Homestead

05 Jul 2011

Nowadays, we all know the huge farms in the countryside. But all these acres and acres of land today do not have the charms of the old farms.

Homestead

Old farms, well, in a way. The farm portrayed here was built in the beginning of the last century. For history’s sake, nothing worth noting. But for photographers’ sakes… Come on in and take a look…

Pine Ridge today is not functional anymore. Until 1964 however, this was a place of heavy work and (perhaps) good living. People lived off the land and whatever the land could not provide was bought somewhere else.

Trading was the simplest form you could imagine. A pound of carrots against potatoes and so on. For other stuff you had to find a way to make the necessary money.

Your first view on the farm today will be something like this:

First viewFirst view

In which case you may think: “How could they live off a place like this?” Well, it was in a good place, the houses dry and the land arable. The first building here was built in 1936 and it was made out of wood from an old boxcar of the railroads. This is the Kudlowich homestead and was functional until 1963.

Granary and Summer kitchenGranary and Summer kitchen

Whatever that boxcar looked like before, the wood was reused completely and made for a fine building. Later the building was used as a granary and as a summer kitchen to keep the main house cool.

Sturdy wood, plasterSturdy wood, plaster

The shingles are still functional today, although I have the impression that they have been redone since 1936…

ShinglesShingles

Some of the farming material is still visible today, mainly as some rusted pieces.

RustedRusted

This material is rusted, but IF, one day, the world runs out of energy sources, this might be the type of material that will again be heavily used and highly priced.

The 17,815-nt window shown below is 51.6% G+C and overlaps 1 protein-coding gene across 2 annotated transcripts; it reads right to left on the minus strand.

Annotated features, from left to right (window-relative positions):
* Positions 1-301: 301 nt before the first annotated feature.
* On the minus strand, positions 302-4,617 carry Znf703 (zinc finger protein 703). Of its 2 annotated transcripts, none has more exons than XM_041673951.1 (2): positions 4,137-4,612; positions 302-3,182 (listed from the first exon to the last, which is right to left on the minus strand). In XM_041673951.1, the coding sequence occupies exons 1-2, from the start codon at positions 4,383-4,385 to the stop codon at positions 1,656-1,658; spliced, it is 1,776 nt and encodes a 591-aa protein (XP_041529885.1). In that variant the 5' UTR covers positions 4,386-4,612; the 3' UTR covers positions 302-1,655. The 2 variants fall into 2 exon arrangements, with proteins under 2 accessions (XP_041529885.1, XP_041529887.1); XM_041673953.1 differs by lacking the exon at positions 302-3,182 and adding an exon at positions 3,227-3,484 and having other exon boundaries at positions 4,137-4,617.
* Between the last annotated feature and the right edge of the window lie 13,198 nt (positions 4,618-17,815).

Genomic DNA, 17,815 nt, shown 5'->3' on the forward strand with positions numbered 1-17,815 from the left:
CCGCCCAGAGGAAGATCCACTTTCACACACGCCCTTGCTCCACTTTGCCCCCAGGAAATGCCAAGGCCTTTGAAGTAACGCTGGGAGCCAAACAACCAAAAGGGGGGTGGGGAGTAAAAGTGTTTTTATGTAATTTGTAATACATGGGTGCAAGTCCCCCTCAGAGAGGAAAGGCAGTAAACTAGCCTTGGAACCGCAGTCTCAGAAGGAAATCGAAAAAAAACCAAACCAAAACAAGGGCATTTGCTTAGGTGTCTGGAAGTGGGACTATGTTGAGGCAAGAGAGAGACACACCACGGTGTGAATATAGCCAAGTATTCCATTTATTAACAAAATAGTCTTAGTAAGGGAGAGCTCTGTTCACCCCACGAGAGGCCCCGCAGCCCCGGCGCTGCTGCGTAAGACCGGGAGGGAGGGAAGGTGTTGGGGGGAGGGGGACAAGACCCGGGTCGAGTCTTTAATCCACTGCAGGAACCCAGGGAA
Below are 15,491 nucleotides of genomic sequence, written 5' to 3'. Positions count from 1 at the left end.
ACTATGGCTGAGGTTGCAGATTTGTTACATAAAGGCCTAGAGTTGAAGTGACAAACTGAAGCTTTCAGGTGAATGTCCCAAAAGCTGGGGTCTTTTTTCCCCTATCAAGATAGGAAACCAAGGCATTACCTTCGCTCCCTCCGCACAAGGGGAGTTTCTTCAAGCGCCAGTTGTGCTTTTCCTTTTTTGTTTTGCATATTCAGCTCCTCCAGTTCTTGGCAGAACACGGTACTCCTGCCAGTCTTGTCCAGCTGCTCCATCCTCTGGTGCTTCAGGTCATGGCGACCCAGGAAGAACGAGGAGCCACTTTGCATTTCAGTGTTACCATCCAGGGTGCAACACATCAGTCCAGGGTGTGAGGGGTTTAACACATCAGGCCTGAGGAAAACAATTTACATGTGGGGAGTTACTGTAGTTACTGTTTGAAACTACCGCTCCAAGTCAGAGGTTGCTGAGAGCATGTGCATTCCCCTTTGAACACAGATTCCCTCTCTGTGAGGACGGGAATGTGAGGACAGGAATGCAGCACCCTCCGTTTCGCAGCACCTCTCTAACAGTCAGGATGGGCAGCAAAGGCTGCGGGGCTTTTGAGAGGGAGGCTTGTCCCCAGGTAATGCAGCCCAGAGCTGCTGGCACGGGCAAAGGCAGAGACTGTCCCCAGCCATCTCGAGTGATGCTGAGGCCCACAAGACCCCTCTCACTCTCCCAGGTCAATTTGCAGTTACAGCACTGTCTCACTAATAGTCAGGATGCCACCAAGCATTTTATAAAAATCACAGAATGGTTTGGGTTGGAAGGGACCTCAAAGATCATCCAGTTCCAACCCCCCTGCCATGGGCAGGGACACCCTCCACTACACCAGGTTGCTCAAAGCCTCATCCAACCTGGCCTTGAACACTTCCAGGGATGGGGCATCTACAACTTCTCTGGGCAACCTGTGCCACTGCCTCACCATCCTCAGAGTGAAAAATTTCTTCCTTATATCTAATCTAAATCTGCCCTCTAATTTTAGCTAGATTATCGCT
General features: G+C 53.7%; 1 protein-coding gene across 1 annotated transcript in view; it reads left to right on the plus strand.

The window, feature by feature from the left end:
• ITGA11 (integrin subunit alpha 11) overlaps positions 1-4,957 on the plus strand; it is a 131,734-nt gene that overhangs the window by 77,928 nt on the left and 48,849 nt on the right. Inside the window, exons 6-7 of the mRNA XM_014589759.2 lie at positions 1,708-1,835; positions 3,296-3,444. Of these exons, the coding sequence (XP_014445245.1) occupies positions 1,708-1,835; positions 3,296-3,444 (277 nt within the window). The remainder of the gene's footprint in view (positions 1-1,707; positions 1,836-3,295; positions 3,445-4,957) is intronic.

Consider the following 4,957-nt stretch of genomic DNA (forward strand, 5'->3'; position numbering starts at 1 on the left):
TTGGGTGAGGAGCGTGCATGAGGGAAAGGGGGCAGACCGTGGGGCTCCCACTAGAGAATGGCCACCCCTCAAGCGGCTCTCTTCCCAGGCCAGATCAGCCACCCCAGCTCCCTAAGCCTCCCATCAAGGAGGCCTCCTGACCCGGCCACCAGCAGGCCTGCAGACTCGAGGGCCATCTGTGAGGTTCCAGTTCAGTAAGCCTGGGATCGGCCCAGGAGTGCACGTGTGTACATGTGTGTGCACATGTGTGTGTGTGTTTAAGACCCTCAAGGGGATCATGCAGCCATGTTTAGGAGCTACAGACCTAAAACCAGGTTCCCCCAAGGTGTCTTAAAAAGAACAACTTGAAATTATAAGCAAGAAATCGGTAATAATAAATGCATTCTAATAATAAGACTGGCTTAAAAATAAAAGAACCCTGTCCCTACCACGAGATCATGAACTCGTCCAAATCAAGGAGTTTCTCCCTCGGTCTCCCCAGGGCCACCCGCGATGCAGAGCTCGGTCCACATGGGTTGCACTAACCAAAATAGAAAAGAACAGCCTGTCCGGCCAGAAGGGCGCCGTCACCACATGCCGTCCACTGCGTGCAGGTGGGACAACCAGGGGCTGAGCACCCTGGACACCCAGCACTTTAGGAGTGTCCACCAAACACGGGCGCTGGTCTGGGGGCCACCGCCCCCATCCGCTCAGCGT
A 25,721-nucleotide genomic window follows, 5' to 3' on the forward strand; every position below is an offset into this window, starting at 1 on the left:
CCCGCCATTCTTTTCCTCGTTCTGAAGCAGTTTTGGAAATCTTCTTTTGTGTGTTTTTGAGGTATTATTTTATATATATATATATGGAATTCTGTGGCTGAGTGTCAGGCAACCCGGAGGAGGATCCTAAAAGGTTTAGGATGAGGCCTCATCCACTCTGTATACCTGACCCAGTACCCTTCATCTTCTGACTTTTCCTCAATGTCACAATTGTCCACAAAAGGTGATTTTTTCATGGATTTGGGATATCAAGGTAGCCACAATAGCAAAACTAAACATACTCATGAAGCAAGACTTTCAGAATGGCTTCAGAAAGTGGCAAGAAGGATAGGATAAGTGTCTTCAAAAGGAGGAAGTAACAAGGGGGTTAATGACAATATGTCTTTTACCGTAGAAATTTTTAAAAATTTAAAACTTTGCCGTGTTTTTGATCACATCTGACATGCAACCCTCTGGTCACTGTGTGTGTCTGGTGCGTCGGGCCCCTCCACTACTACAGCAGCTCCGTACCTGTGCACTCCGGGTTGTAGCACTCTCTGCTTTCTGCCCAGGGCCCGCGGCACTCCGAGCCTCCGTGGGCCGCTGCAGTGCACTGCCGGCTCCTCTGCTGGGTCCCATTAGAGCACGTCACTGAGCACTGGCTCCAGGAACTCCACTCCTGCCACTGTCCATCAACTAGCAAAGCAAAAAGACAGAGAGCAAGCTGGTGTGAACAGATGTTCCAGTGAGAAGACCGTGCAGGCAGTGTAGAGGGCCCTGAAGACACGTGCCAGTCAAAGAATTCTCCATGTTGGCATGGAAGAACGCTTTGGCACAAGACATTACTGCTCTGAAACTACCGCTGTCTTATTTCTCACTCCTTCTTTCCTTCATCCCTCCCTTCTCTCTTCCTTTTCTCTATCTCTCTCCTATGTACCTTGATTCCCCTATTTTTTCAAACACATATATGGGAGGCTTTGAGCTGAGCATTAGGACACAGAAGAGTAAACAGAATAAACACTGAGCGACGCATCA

Depth of fieldDepth of field

Playing a little with depth of field in this picture you may need to guess what it is. Well, I don’t know, after all, I’m not a farmer. But the complete tool looks like this:

Most probably used for raking grass or wheat.Most probably used for raking grass or wheat.

For processing more acres of crop, whatever they may have been, they used this kind of machine:

An old CombineAn old Combine

It looks as if it comes straight out of some Star Wars movie. This one was steam powered though, not something George Lucas would consider for the films…

The Kudlowich homesteadThe Kudlowich homestead

Difficult to imagine today that this house was the home of many parents and children for a long time.

An impolite look insideAn impolite look inside

I couldn’t resist a look through the dirty windows. I sure have taken better pictures through windows.

In 1964, Pine Ridge was integrated in what became Birds Hill Park, a huge piece of land destined to the preservation of nature to the enjoyment of all.

The main house today looks abandoned and no longer maintained. Around it, the grass is tall and in summer will probably be full with ticks. I guess that is the price of NOT paying entry fees. Personally I wouldn’t mind paying a yearly entry fee of $25 to enjoy a well maintained park. After all $25 is what many people spend on a pizza…

There are more buildings and historical places here in the old Pine Ridge, but that will be for a later post. We moved to a new apartment just this last weekend, perhaps that’s why I posted about old housing, and of course, late. Our apartment looks way better than this house, thoughSmile.

Until next time…

-------------------------------------------Addendum------------------

20110709-DSC_9293

It seems I have been a little hard on the Birds Hill Park maintenance team. One week after I posted this, I came back to the same spot, only to see that the place was neat and the grass mowed properly…